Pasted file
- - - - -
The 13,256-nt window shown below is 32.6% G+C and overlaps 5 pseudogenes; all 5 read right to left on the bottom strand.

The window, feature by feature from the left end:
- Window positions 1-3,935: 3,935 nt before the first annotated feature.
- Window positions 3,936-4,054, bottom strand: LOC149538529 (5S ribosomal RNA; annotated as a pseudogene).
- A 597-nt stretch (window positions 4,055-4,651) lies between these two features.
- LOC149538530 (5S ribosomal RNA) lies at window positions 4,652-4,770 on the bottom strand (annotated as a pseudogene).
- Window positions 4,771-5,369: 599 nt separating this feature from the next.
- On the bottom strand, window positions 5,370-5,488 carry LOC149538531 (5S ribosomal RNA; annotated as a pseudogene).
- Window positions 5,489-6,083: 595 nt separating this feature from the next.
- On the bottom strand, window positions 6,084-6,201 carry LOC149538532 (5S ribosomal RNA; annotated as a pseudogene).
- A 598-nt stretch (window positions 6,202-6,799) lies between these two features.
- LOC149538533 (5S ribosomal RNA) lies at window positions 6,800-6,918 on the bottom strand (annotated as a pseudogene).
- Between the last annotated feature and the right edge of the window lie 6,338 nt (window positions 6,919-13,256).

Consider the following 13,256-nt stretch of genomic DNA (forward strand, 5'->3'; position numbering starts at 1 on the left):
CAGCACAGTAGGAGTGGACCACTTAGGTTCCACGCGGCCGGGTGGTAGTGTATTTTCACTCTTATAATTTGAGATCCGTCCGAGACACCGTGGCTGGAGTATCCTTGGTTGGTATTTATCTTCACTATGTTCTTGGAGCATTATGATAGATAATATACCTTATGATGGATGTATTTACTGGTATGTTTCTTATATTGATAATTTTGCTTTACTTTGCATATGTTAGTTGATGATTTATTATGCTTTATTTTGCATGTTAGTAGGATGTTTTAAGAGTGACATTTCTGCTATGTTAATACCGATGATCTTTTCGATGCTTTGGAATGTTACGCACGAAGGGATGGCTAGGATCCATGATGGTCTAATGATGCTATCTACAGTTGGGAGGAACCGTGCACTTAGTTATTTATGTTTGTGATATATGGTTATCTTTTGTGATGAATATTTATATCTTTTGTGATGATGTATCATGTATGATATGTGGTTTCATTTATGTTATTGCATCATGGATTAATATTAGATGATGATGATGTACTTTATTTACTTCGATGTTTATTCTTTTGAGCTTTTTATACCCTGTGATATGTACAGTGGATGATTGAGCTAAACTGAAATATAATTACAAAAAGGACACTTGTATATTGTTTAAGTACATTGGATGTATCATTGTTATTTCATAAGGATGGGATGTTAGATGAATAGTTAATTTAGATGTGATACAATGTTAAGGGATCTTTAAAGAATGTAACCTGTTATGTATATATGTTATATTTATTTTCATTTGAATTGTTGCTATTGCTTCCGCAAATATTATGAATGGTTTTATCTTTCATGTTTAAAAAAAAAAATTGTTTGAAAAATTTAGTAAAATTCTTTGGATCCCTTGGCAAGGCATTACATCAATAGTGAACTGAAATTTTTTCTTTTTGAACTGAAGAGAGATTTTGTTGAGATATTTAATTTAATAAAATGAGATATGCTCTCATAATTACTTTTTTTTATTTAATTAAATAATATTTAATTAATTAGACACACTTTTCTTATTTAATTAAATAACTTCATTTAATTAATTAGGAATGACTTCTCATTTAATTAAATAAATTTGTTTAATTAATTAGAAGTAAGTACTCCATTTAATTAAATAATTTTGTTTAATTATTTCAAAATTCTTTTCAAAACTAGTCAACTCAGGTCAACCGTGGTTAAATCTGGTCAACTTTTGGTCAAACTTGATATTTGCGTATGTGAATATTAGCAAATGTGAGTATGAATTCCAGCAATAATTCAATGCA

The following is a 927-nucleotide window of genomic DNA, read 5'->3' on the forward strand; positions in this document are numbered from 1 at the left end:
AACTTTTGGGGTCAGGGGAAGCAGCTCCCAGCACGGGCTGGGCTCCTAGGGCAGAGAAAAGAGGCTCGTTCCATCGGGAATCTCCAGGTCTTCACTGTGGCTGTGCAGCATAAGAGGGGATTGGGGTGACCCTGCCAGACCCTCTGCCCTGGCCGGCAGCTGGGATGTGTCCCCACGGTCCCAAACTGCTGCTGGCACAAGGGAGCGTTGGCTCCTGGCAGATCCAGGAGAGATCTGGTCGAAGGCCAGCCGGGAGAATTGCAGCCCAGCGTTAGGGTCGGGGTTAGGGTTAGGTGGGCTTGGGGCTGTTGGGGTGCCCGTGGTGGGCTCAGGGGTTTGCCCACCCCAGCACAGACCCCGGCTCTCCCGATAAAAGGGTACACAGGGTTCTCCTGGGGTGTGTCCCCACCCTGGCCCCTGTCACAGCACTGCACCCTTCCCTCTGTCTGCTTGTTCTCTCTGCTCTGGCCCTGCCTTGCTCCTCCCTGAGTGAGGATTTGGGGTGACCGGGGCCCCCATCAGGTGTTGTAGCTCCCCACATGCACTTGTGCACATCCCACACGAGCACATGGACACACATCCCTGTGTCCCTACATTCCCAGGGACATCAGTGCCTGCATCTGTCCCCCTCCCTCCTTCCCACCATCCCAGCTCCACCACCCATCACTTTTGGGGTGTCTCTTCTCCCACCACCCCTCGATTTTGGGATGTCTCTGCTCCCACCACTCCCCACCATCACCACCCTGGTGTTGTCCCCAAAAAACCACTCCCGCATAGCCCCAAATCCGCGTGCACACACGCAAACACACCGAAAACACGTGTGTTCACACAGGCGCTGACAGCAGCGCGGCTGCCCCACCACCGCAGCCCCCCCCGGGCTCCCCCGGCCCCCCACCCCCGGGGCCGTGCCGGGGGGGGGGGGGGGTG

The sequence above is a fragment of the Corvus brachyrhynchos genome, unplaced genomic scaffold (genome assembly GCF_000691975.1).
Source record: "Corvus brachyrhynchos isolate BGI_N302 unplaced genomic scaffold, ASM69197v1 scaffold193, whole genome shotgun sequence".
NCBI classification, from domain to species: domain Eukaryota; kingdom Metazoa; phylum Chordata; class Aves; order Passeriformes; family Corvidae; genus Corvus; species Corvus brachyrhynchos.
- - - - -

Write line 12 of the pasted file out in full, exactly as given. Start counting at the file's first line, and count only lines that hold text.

- LOC149538533 (5S ribosomal RNA) lies at window positions 6,800-6,918 on the bottom strand (annotated as a pseudogene).